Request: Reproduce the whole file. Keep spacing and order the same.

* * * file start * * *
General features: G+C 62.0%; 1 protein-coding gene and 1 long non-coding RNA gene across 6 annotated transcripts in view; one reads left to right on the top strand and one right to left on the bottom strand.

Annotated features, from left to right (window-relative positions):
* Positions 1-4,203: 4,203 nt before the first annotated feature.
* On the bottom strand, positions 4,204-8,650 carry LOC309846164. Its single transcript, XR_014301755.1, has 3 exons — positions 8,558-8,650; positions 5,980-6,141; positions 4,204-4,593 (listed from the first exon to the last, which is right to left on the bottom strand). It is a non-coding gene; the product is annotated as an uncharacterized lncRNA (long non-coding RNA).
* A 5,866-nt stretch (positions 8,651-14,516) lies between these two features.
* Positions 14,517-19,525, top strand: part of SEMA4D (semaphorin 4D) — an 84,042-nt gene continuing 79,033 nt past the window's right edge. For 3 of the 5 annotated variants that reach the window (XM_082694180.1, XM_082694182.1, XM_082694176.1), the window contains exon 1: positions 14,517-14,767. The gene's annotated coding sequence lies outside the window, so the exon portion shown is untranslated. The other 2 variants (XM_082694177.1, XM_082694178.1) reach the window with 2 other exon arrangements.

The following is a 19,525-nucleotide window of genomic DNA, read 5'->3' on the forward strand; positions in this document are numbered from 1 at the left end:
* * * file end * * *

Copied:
General features: G+C 62.0%; 1 protein-coding gene and 1 long non-coding RNA gene across 6 annotated transcripts in view; one reads left to right on the top strand and one right to left on the bottom strand.

Annotated features, from left to right (window-relative positions):
* Positions 1-4,203: 4,203 nt before the first annotated feature.
* On the bottom strand, positions 4,204-8,650 carry LOC309846164. Its single transcript, XR_014301755.1, has 3 exons — positions 8,558-8,650; positions 5,980-6,141; positions 4,204-4,593 (listed from the first exon to the last, which is right to left on the bottom strand). It is a non-coding gene; the product is annotated as an uncharacterized lncRNA (long non-coding RNA).
* A 5,866-nt stretch (positions 8,651-14,516) lies between these two features.
* Positions 14,517-19,525, top strand: part of SEMA4D (semaphorin 4D) — an 84,042-nt gene continuing 79,033 nt past the window's right edge. For 3 of the 5 annotated variants that reach the window (XM_082694180.1, XM_082694182.1, XM_082694176.1), the window contains exon 1: positions 14,517-14,767. The gene's annotated coding sequence lies outside the window, so the exon portion shown is untranslated. The other 2 variants (XM_082694177.1, XM_082694178.1) reach the window with 2 other exon arrangements.

The following is a 19,525-nucleotide window of genomic DNA, read 5'->3' on the forward strand; positions in this document are numbered from 1 at the left end: